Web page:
Let’s lay out a scenario and pretend you’re the one caught up in it.

You came into the post-pandemic period hopeful things would get back to something approaching normal and that the business you’d built would at least hold its own. And, with any luck and good execution, you’d be looking at a healthy increase in your bottom line.

The last thing you wanted to do was lay off any valued members of your team or withdraw job offers you’d already made to new graduates. Ugh.

THAT was NOT part of any plan. In your planning, you’d set some optimistic goals.

And that’s normal. When we set goals, they’re always about going after the positive outcomes we want to achieve, not avoiding the negative outcomes that can … and do … come our way.

So, you had certain goals you wanted to reach. You had a plan. You were executing on it. And then, you got some curveballs thrown your way. Business is either flat or down. You don’t need to hire new people. You don’t need to spend money on expansion efforts.

So, what do you do?

You revisit the plan … at the very least. That’s obvious

But the real question is when do you decide to reassess how realistic and achievable your goals are in light of changing circumstances … and maybe adjust course?

After the first or second quarter of negative economic indicators?

After the first whiff your clients or customers are encountering some tough sledding?

After a couple of quarters of negative GDP numbers in a row, signaling the onset of a technical recession?

After you, yourself, are starting to feel that loss of business from demand drying up or the knock-on effects of your clients seeing demand dwindle?

Setting goals is great. It gives you a tangible objective to shoot for that focuses your energies.

But, if you hadn’t noticed, the whole world has gone kind of crazy.  Predictability has gone out the window. In area after area, we sail in uncharted waters.

So, what’s a sailor to do?

Keep a finger to the wind … and course correct sooner rather than later.

You may have heard of Agile. It’s a goal setting and adaptation model that helps keep organizations … well … agile. They stay more flexible around how they get where they want to go and are more able to quickly adapt to changing circumstances.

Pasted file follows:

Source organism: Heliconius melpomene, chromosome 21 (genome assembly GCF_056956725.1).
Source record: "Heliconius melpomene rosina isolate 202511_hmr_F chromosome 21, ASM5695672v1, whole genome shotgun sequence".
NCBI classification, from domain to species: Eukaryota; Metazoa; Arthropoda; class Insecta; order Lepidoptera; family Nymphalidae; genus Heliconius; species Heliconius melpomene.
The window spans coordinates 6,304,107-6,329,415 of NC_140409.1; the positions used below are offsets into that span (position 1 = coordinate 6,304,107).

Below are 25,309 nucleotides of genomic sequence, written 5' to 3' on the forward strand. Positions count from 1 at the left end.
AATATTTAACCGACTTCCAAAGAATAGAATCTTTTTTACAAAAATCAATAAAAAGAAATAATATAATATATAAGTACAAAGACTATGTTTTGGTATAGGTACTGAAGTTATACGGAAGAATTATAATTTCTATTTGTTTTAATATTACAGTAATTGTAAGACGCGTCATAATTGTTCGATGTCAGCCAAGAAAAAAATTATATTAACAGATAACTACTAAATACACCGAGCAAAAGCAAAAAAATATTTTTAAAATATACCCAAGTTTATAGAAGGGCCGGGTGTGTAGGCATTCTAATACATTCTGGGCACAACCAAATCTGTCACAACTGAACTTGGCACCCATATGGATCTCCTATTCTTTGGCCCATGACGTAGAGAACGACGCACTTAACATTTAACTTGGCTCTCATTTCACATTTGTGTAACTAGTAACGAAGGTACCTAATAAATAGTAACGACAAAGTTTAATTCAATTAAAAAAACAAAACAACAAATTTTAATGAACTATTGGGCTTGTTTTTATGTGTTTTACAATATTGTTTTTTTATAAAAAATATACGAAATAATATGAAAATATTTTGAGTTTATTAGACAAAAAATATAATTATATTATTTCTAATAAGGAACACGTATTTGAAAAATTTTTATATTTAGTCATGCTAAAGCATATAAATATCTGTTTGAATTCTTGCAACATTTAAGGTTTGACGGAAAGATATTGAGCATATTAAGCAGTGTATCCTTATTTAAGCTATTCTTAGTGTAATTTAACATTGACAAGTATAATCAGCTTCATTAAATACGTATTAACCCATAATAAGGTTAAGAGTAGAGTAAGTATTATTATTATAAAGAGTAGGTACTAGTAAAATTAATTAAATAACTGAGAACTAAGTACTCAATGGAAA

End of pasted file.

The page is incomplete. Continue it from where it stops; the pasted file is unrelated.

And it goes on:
This is in contrast to the goal setting that results from pro forma strategic planning sessions where the goals are captured in a document that sits on a shelf and referred to occasionally. Goals that just sit there aren’t living creations that are actively, continuously tended to … like you’d tend to a garden.

Fluid and adaptable … that’s what you’re shooting for.

One of the ways you become fluid and adaptable is to break your larger goal into shorter term objectives with manageable task bundles that can be accomplished in short sprints … say 2-4 weeks long.

And, as you proceed, you’re constantly aware of what’s changing in the macro and micro environments that could affect your progress, or even make you seriously reconsider your goal … or, on the flip side, open up a door for you to rush through.

You want to have a person or a team dedicated to actively monitoring what’s going on inside and outside the enterprise that could impact your course moving forward.

You’re constantly on the lookout for ways to minimize damage and maximize opportunity. And, at the very least, you want to keep the firm profitable while not having to jettison prized talent.

Maybe a competitor just folded and there’s a new opportunity. Maybe the bank won’t lend you any more money or even wants to call in your existing loan. You have to be able to quickly assess what’s going on and act decisively, not wait around to see how things play out, hoping for the best.

That’s what being agile is all about.

Many of you are undoubtedly familiar with the acronym SMART when it comes to describing what your goals need to look like.

Specific … Measurable … Achievable … Relevant … Time Bound.

I want to add a couple of letters. U and R for Updated Regularly.

Do that and it means URSMART when it comes to goal setting.

You are on top of things … a sailor who can’t easily be blown off course.

The bottom line. Don’t just set it and forget it. Actively navigate.

Speaking of navigation, John Cleese of Monty Python fame, tells the story of Gordon The Guided Missile. He makes the point that a guided missile is never exactly on course to hit its target until it actually hits it. It’s always somewhat off course, receiving continuous feedback telling it to steer this way or that.

His point? Don’t assume you’re locked onto the target and all you have to do is keep doing what you’re doing and you’ll reach your goal.

Stay alert to feedback and be ready to course correct at a moment’s notice. It may be a small correction or a more major one that’s required at any given time, but if you deal with the small ones in a timely fashion, you’re less likely to have to undertake the major ones.

In closing, let me say I have faith you’ll have no problem staying completely on top of things and know you WILL accomplish your goals.


Because UR agile and really SMART.


Barbara is proud to serve as facilitator to ALA’s inaugural Executive Leadership Summit to be held in beautiful San Diego September 28-30, 2023. Click here to learn more and register.

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About the Author

Barbara Mencer - Rainmaker Strategies
Barbara Mencer is the President of Rainmaker Strategies, Inc., and a results-oriented professional coach, consultant, speaker and trainer. With a focus on leadership and business development, she specializes in helping businesses and their people grow.